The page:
The popular story of how low-carb diets work goes something like this: Reducing your carbohydrate...
Let me introduce myself. My name is Mark Sisson. I’m 63 years young. I live and work in Malibu, California. In a past life I was a professional marathoner and triathlete. Now my life goal is to help 100 million people get healthy. I started this blog in 2006 to empower people to take full responsibility for their own health and enjoyment of life by investigating, discussing, and critically rethinking everything we’ve assumed to be true about health and wellness...Tell Me More
Potatoes are controversial in the Primal and paleo world. They represent a bolus of dietary starch, which can wreak havoc on the insulin resistant, but they are undeniably whole, real foods that don’t require much processing beyond simple heating. Grains and legumes, on the other hand, are tiny, disparate sources of calories that need soaking, fermenting, and extensive heating to be palatable (and they’ll still mess you up), but potatoes are big, dense, and obviously food. Chimps have been known to use sticks to dig up and eat wild tubers, and they’ve got even less salivary amylase to break down starch than we do. Evidence exists for human consumption of roots and tubers from multiple sites spanning multiple time periods: Northern Europe (specifically Poland), in the terminal Paleolithic and early Mesolithic. Clearly, we have the physiology (amylase production, glucose metabolism), the tools (fire, hearths, digging implements), and the motivation (attraction to dense caloric sources with negligible or easily neutralized anti-nutrients) to consume starchy tubers.
So what’s the hold up? Why do I generally recommend limiting their intake?
1 Mile Carry (1/4 of your bodyweight)
Variations on this WOW are encouraged. See the “How-to” and “Variations” sections below.
To all the folks who found my free Grok tattoo offer on the final contest post of the 30 Day Challenge, your tats are in the mail! And speaking of which, it’s not too late to enter that last contest, but do it fast.
Cheers to reader Eric for finding this gem (PDF) in the Nutrition Journal that (Eric’s colorful words) “fully b****-slaps the American Dietary Guidelines for being based on faulty science, weak evidence, and weak results.”
In the three decades since, carbohydrate consumption has increased; overall fat, saturated fat, and cholesterol consumption have decreased to near or below targeted levels; caloric intake remains within recommended levels; and leisure-time physical activity has increased slightly (pp. D1-1, D3-10, B2-3). At the same time, scientific evidence in favor of these recommendations remains inconclusive, and we must consider the possibility that the “potential for harmful effects” has in fact been realized. Notably, “the prevalence of overweight and obesity in the US has increased dramatically in the past three decades” (A4); the number of Americans diagnosed with T2D has tripled.
Warning, the following article is hard to read, the title explains why: Family Farm Ordered to Destroy 50,000 Pounds of Cheese.
When you’re in the mood for something decadent, or a special occasion arises, or it’s a Tuesday and for no particular reason at all you’re craving lobster, MDA Reader Kerry Carlson’s Lobster, Grapefruit and Avocado Salad with Creamy Citrus Dressing is one to turn to.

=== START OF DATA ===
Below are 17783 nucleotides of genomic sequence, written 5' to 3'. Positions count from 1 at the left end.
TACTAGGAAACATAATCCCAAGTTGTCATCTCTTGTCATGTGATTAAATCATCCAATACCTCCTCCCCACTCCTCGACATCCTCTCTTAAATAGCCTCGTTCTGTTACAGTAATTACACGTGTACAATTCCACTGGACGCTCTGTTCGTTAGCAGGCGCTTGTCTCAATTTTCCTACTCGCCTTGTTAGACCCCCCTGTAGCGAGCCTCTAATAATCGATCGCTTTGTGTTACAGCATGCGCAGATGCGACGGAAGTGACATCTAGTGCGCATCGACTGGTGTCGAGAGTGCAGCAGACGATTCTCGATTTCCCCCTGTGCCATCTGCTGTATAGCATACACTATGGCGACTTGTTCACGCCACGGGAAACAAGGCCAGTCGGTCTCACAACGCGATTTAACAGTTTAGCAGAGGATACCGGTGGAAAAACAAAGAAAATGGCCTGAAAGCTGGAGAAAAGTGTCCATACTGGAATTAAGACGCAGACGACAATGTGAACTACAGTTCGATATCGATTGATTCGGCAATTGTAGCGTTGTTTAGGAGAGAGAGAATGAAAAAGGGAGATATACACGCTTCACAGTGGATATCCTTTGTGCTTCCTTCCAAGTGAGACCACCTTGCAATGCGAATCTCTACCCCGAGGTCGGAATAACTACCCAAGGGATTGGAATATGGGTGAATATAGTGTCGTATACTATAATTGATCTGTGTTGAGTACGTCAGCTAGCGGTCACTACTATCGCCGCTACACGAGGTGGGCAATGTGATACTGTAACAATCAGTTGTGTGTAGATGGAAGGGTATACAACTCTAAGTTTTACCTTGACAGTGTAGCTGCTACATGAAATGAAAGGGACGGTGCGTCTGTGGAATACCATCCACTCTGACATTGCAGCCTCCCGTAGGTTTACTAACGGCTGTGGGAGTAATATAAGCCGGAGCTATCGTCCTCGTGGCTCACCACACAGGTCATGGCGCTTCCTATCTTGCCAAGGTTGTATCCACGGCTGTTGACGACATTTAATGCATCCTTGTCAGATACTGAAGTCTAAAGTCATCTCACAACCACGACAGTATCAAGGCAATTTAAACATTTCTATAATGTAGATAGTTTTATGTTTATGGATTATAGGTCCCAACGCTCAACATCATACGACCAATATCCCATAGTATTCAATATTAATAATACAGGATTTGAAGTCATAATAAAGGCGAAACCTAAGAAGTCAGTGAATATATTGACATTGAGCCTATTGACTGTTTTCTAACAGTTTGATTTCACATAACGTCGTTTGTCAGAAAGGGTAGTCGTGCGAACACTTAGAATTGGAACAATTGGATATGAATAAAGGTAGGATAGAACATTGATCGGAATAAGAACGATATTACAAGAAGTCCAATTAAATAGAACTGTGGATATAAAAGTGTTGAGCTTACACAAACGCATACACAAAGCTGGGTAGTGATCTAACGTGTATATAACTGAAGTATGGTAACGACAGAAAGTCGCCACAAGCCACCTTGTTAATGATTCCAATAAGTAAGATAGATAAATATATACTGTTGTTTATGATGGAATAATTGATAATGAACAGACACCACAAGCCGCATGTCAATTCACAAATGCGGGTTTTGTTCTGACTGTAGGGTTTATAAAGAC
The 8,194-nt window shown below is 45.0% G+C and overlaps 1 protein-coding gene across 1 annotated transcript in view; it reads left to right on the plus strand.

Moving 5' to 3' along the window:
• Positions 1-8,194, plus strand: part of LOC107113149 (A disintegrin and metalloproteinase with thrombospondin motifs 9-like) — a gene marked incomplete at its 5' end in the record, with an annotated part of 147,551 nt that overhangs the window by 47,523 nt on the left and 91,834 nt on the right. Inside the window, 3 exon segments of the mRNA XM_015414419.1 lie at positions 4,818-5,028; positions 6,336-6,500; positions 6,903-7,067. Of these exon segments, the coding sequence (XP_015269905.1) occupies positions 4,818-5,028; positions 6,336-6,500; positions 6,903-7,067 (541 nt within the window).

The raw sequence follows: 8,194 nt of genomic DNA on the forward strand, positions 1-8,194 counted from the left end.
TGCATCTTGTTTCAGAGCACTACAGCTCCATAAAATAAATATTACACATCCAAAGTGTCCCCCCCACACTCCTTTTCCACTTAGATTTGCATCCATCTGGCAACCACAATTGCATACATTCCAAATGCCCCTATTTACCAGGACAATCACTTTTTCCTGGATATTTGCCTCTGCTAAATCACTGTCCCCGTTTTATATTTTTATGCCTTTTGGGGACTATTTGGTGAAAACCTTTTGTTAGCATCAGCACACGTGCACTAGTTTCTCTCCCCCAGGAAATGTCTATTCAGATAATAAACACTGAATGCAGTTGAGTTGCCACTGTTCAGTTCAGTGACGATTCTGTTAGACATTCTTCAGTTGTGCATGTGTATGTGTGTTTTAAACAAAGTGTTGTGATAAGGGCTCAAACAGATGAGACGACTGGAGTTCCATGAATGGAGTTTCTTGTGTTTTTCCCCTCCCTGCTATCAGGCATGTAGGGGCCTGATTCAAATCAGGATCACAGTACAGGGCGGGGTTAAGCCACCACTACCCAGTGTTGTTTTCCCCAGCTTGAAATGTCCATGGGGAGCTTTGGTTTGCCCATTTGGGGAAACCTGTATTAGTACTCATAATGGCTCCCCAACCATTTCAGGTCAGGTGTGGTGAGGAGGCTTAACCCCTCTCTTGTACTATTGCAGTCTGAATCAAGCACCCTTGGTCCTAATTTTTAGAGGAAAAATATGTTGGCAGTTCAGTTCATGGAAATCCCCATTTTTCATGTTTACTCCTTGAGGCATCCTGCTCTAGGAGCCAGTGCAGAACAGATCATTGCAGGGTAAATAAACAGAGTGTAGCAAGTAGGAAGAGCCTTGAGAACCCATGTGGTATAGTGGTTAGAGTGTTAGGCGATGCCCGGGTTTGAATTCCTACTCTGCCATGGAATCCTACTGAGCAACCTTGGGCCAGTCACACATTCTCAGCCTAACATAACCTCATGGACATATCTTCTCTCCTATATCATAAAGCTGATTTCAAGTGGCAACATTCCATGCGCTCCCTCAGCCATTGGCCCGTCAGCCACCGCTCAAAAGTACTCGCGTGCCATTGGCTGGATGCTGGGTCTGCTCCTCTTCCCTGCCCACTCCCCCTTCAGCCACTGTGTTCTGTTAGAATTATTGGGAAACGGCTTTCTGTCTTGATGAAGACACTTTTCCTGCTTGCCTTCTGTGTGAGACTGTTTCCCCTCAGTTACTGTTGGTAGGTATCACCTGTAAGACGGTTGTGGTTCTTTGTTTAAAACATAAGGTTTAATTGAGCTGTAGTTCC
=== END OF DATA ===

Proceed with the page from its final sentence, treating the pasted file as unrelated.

Kerry’s lobster salad is flavored by a bold combination of tart grapefruit, creamy avocado and salty bacon. This trio of contrasting flavors will wake up your taste buds and demand they take notice of what you’ re eating. Each bite is a celebration of varying textures and flavors, and when one of those bites also includes a chunky piece of lobster meat, you’re really in for a treat.
Despite our culture’s “problematic” relationship with personal health (yes, I’m straining to be this diplomatic), we sure do like our medical T.V. There’s the news of course, the doctor talk shows, and the dramas: House, HawthoRNe, Grey’s Anatomy, Private Practice… (I have no doubt I’m missing some.) It’s one of those head scratchers – kind of like our culture’s current penchant for food T.V even though the average American spends less time cooking than ever these days. When it comes to the news, they make anything and everything sound like an imminent emergency. (Swine flu, anyone?) As for the dramas, there are the good looking people, romantic plotlines, feverish action, and tear-jerking narratives. More to the point, however, you have bizarre assortments of random medical oddities, the suspense leading up to the eventual diagnoses, and the inevitable drama surrounding characters’ medical treatments and tragedies. It’s enough to pique anyone’s curiosity, but some interesting research shows that we’re getting more than we bargained for from our entertainment.
I’m not big on yoga, as most of you know. Too much idle time for me. I’d rather be playing. But last Sunday (a beautiful, sunny, SUP kinda day), I caved to the pressures of my wife Carrie, who loves yoga, and attended a session. It was to be a multi-hour event (a “workshop”) so we brought pillows and fur blankets to be comfortable. As we’re entering the studio, bedding in tow, I run into Michael Anderson, the owner of CrossFit Malibu sitting in the atrium, sipping on a Starbucks coffee. I must have looked like a deer caught in headlights and he just grinned. Mark Sisson, Mr. Primal, with a furry blanket and just moments from striking a pose and singing some oms. I told him that nothing was going on here, mumbled something about research and that he hadn’t seen anything. We winked and went our separate ways. I kid, of course, but there might be something to this after all.